Thoughts for reflection: How can I start using the advice that Dr. Pausch shares? Am I being sincere to myself and to those around me? How can I love more deeply with the days I am given?

Suzanne’s Diary for Nicholas by James Patterson

This book is one of my favorite of all time. I generally do not prefer fictional books, especially romantic fiction books, but this is different. This book makes me feel safe, loved, and hopeful. This is one of the first books I remember reading as a young girl (which is funny because it’s a James Patterson book… I have always been older than my age), and I think it holds some sentimental value because of this reason. I grab for this book when I need to escape this frightening, stressful world. It is so comforting. Suzanne’s Diary for Nicholas is about the interwoven relationships of love, despair, happiness, hurt, and life. It moves to you Martha’s Vinyard to watch the lives of two playful personalities fall in harmonious synchrony. This book is a gentle reminder that the most beautiful things in life are sometimes greeted with pain and suffering.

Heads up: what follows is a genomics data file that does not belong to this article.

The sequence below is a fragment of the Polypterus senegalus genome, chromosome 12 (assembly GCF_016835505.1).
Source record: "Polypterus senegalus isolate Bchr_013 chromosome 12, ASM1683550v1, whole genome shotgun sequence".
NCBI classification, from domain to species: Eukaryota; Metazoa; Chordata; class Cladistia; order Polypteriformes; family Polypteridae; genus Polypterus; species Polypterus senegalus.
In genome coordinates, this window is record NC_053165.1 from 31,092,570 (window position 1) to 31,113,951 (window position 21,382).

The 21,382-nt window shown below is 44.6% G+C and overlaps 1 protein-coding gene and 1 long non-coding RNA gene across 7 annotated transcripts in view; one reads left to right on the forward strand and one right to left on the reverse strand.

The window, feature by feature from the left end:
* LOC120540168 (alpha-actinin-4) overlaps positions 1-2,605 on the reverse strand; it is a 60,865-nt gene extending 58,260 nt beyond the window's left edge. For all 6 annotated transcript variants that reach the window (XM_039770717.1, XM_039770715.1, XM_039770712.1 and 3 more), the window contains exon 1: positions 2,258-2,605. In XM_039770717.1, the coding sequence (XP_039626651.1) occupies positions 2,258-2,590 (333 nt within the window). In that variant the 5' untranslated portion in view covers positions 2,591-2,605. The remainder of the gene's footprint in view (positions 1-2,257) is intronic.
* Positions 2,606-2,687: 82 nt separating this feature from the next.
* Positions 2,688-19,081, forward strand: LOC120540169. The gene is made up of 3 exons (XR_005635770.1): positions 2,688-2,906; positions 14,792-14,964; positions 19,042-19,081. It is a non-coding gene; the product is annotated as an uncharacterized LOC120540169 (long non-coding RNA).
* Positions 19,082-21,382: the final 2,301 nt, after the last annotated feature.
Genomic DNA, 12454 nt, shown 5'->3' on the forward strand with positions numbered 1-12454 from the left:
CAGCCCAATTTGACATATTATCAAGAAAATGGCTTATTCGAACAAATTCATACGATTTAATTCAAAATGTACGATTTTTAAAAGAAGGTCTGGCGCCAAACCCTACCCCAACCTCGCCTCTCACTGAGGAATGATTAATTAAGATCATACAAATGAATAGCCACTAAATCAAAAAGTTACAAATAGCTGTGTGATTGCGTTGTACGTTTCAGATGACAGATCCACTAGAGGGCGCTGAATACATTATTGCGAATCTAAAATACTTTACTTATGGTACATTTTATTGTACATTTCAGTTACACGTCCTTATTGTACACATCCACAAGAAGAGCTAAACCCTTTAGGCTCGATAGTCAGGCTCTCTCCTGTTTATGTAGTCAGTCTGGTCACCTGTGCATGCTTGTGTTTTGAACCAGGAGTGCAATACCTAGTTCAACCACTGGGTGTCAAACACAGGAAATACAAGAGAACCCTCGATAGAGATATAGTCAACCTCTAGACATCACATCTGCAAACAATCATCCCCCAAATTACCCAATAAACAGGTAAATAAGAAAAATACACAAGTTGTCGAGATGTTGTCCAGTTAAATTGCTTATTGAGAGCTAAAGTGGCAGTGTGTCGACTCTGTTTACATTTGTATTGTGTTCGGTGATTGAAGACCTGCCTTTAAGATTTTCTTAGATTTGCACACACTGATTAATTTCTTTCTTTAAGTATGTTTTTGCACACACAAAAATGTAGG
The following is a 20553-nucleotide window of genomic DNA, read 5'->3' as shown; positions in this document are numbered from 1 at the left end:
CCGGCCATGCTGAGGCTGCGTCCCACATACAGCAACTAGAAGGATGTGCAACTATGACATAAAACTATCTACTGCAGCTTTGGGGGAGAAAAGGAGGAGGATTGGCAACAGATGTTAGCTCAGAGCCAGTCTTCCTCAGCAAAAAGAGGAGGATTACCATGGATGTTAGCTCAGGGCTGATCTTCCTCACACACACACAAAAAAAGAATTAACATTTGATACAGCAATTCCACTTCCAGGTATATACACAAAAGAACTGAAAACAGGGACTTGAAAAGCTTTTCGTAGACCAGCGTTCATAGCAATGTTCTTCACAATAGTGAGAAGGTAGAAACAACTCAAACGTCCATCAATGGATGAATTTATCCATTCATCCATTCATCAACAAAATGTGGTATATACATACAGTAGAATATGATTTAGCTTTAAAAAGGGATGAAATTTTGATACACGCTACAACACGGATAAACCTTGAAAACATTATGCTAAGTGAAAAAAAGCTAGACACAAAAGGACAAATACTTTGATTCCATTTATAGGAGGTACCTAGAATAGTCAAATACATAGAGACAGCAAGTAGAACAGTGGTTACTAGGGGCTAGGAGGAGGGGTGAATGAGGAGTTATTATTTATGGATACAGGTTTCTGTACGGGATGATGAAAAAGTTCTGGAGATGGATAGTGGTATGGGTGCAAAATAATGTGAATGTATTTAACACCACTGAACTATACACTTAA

Thoughts for reflection: If I was writing for someone, who would it be and what would I want to say? How can I invite the playfulness and simplicity into my life that Suzanne and Matt have in their own lives?

Well, there you have it! Five of my favorite books that I think everyone should read. Don’t just read them though, feel them, embrace them. Write about what you feel and think deeply about what the author is trying to give you. I am always welcoming book suggestions that I can curl up with and get lost in. What are some of your favorite books?